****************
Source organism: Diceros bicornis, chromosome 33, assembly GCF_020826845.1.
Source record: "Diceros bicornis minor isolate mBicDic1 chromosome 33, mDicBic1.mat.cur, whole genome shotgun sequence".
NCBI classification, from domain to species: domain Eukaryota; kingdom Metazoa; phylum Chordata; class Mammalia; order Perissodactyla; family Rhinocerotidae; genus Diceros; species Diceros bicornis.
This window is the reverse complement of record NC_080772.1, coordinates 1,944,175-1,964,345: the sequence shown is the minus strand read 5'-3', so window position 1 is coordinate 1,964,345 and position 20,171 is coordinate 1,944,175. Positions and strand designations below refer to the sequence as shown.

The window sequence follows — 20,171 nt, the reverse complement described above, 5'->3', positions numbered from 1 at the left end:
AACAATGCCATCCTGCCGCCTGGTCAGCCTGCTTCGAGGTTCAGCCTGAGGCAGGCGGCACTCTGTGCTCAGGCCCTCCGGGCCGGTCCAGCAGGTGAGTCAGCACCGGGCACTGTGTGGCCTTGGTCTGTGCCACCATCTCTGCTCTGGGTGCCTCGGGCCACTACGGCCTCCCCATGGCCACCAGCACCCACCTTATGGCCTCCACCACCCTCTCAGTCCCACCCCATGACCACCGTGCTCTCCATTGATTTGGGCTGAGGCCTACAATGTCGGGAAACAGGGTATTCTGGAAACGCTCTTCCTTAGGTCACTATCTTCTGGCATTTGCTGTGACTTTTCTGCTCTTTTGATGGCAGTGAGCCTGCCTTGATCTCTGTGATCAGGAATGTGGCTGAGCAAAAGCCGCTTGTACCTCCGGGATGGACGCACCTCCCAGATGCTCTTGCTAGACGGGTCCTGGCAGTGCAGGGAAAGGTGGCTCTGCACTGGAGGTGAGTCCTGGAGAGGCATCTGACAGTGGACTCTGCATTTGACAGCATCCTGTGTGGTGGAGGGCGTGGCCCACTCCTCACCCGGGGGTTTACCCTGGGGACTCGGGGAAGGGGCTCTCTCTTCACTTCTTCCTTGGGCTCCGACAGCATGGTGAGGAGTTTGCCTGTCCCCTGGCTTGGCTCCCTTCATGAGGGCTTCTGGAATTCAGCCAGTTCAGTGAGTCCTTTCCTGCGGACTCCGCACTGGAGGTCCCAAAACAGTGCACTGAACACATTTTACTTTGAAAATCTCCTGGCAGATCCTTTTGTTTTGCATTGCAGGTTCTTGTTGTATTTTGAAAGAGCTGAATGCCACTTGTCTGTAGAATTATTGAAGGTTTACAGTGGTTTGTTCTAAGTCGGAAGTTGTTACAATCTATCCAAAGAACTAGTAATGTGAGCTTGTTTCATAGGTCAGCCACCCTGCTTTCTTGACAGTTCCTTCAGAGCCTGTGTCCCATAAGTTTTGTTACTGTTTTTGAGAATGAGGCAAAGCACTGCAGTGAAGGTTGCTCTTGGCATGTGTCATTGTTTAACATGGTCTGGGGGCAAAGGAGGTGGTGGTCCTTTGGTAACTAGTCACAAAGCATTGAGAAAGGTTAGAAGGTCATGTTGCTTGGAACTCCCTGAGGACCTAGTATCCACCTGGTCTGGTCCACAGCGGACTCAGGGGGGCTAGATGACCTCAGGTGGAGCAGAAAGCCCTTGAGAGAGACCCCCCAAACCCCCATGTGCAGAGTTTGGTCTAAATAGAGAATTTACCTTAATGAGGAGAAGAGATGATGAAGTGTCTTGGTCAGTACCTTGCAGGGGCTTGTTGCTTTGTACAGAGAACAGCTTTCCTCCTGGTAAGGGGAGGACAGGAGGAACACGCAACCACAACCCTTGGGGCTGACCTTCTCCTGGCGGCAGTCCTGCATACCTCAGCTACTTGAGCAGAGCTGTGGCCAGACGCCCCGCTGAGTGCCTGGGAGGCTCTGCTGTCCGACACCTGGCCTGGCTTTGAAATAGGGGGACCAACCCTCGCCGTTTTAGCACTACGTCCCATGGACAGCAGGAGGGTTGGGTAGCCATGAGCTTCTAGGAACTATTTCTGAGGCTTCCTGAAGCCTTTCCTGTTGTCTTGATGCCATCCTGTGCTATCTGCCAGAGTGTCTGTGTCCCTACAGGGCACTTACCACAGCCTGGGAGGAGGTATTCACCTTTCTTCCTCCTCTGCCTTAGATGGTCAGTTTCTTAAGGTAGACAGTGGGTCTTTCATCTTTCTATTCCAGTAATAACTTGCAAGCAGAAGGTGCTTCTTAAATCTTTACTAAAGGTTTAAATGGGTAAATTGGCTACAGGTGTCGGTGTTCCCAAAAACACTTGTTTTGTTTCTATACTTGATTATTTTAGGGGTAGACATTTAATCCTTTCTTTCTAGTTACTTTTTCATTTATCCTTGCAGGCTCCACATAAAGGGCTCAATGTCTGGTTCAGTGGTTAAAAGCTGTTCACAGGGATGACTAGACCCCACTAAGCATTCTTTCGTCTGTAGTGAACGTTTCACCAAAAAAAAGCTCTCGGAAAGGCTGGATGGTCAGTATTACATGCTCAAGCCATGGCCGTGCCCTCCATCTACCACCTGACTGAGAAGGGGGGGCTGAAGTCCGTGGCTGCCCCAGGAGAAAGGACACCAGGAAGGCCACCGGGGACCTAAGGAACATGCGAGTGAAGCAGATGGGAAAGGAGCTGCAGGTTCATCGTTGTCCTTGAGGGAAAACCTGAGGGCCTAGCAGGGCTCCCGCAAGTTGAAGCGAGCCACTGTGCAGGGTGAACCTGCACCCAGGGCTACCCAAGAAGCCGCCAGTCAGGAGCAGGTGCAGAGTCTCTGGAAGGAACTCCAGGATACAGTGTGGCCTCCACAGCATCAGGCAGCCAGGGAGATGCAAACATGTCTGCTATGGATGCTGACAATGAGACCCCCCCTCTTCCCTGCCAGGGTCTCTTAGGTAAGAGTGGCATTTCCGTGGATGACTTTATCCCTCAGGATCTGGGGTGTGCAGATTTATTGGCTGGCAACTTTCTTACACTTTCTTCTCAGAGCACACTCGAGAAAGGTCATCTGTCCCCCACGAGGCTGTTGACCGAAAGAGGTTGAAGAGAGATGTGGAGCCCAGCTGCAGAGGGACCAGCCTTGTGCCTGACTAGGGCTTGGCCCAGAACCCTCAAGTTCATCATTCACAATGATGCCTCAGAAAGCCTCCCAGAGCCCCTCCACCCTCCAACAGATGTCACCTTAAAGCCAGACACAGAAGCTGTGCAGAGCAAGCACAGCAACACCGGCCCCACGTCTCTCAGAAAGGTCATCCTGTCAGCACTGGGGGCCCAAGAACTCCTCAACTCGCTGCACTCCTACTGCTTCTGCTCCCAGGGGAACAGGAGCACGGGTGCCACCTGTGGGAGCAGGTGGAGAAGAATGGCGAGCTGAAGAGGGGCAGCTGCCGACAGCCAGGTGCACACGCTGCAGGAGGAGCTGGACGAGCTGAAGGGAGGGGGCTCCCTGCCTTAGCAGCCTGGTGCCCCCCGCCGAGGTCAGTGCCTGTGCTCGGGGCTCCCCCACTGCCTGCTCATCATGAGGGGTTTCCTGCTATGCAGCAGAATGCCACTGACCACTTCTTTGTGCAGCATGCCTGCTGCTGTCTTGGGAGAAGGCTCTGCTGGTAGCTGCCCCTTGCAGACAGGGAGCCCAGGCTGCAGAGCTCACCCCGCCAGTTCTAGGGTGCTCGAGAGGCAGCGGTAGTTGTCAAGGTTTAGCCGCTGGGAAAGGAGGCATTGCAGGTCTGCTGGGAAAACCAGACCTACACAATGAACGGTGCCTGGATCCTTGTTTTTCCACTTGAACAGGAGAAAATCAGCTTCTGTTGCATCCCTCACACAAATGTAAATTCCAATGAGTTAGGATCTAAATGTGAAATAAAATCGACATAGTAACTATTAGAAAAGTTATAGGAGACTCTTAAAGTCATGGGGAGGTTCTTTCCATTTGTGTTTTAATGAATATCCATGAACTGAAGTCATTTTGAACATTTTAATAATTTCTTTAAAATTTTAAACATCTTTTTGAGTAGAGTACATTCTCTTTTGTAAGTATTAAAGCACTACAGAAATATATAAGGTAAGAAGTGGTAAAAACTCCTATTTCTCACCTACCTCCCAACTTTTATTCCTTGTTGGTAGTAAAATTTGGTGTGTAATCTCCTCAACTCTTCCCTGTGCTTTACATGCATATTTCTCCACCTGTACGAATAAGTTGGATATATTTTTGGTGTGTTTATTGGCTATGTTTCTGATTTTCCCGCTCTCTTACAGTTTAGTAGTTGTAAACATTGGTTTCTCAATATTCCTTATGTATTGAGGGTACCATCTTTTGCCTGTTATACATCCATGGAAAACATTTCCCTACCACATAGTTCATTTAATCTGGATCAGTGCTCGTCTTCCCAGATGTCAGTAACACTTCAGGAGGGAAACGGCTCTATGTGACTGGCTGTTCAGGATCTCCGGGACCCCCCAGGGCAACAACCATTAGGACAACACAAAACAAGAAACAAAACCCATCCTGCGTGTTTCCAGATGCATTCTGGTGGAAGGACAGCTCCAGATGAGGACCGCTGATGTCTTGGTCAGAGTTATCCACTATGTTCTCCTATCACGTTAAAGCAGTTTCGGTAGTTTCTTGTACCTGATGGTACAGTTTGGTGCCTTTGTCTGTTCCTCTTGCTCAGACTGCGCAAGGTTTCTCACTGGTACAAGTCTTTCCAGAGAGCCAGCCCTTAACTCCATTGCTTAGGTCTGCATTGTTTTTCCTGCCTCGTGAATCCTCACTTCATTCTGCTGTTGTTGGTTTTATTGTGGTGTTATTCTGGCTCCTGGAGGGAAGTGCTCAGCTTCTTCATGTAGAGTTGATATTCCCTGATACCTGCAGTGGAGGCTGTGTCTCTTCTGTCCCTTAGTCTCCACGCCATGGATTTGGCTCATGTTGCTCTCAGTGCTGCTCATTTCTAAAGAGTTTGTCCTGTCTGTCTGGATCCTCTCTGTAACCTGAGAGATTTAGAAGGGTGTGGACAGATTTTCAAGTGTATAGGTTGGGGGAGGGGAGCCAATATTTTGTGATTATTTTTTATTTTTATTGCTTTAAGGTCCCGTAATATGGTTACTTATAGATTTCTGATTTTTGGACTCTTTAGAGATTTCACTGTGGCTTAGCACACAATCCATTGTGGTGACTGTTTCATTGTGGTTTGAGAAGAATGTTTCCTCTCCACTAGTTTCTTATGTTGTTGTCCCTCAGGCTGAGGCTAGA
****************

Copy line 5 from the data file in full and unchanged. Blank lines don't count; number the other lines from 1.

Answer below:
The window sequence follows — 20,171 nt, the reverse complement described above, 5'->3', positions numbered from 1 at the left end: